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Thomas Gray to William Mason, [July 1763]

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Dear Mason

As I have no more received my little thingumterries, than you have yours, tho they were sent by the Beverly, Captain Allen, I have return'd no answer yet; but I must soon, & that in plain English, and so should you too. in the mean time I borrow'd & read them. that on the Opera is a good clever dissertation, dedicated to Guglielmo Pitt. the other (Il Congresso di Citera) in poetical prose describes the negotiation of three Embassadresses sent by England, France, & Italy to the Court of Cupid to lay before him the state of his empire in the three nations, & is not contemptible neither in its kind: so pray be civil to the Count, & Signor Howe.

I think it may be time enough to send poor Smart the money you have been so kind to collect for him, when he has drop'd his law-suit, wch I don't doubt must go against him, if he pursues it. Gordon (who lives here) knows, & interests himself about him: from him I shall probably know, if he can be persuaded to drop his design. there is a Mr Anguish in Town (with whom, I fancy, you were once acquainted) he probably can best inform you of his condition & motions, for I hear, he continues to be very friendly to him.

When you speak of Mr Bed:ld you have always a dash of gall, that shews your unforgiving temper, only because it was to my great chair, that he made the first visit. for this cause you refused the snuff-box (wch to punish you I shall accept myself) & for this cause you obstinately adhere to the Church of England.

I like your Sonnet better than most dedications. it is simple & natural: the best line in it is ‘So to deceive my solitary days &c: ’ there are an expression or two, that break the repose of it by looking common & over-worn. sequester'd shade, woodbine sprays, selected lays: I dare not mention letter'd ease. Life's vain vision does not pronounce well. bating these, it looks in earnest, & as if you could live at Aston, which is not true; but that is not my affair.

I have got a Mass of Pergolesi, wch is all divinity: but it was lent me, or you should have it. by all means send for six Lessons (for the Piano-Forte Harpsichord) of Carlo Bach, not the Opera-Bach, but his Brother. to my fancy they are charming, & in the best Italian style: Mr Nevile & the old Musicianers here do not like them, but to me they speak not only musick, but passion. I can not play them, tho' they are not hard: yet I make a smattering, that serves – to deceive my solitary days. & I figure to myself, that I hear you touch them triumphantly. Adieu! I should like to hear from you.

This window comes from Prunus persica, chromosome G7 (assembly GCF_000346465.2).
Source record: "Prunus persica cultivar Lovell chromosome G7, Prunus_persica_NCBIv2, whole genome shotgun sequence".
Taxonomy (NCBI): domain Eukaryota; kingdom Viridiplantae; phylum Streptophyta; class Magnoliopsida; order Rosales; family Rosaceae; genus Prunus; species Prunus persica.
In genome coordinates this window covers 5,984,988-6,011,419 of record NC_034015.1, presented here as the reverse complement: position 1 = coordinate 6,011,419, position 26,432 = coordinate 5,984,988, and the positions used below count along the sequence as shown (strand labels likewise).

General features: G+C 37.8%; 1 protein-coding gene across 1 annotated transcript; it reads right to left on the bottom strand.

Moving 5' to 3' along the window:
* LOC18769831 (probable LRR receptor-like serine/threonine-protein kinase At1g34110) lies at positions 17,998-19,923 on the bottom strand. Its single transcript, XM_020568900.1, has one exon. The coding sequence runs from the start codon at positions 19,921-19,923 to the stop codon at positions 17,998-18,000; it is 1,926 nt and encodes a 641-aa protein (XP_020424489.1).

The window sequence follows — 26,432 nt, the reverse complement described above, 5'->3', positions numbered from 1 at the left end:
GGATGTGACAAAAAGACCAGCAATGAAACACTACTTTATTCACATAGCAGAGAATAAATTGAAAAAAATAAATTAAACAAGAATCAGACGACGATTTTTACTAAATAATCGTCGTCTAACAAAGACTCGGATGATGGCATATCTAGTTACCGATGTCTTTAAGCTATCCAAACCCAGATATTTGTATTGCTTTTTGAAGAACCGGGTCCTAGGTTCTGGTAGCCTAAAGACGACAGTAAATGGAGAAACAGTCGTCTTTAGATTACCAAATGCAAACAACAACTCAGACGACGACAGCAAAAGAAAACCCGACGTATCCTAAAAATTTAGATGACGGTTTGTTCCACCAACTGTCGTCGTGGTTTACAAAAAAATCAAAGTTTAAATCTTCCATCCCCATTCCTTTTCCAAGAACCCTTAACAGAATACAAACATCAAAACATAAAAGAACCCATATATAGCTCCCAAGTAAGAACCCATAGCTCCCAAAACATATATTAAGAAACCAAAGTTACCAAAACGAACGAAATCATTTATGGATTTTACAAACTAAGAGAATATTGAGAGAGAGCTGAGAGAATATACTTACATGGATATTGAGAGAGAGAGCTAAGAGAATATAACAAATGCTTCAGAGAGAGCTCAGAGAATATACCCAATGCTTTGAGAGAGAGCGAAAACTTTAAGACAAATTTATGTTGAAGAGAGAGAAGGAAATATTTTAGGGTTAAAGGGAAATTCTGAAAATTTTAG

The Petit Bon sends his love to you. all the rest (but Dr May & the Master) are dead, or married.

Letter ID: letters.0425 (Source: TEI/XML)


Writer: Gray, Thomas, 1716-1771
Writer's age: 46
Addressee: Mason, William, 1724-1797
Addressee's age: 39


Date of composition: [July 1763]
Calendar: Gregorian


Place of composition: [Cambridge, United Kingdom]


Language: English
Incipit: As I have no more received my little thingumterries, than you have yours,...
Mentioned: Algarotti, Francesco
Algarotti, Francesco, Conte, 1712-1764
Bedingfield, Edward, b. 1730
Brown, James, 1709-1784
How, William Taylor, d. 1777
Mason, William
Smart, Christopher

Holding Institution

Henry W. And Albert A. Berg Collection of English and American Literature, Humanities and Social Sciences Library, New York Public Library , New York, NY, USA <>
Availability: The original letter is extant and usually available for academic research purposes

Print Versions

  • The Correspondence of Thomas Gray and William Mason, with Letters to the Rev. James Brown, D.D. Ed. by the Rev. John Mitford. London: Richard Bentley, 1853, letter LXXXIII, 311-315
  • The Letters of Thomas Gray, including the correspondence of Gray and Mason, 3 vols. Ed. by Duncan C. Tovey. London: George Bell and Sons, 1900-12, letter no. CCLII, vol. iii, 13-15
  • Essays and Criticisms by Thomas Gray. Ed. with Introduction and Notes by Clark Sutherland Northup. Boston and London: D. C. Heath & Co., 1911, letter excerpt, 266-268
  • Correspondence of Thomas Gray, 3 vols. Ed. by the late Paget Toynbee and Leonard Whibley, with corrections and additions by H. W. Starr. Oxford: Clarendon Press, 1971 [1st ed. 1935], letter no. 372, vol. ii, 803-804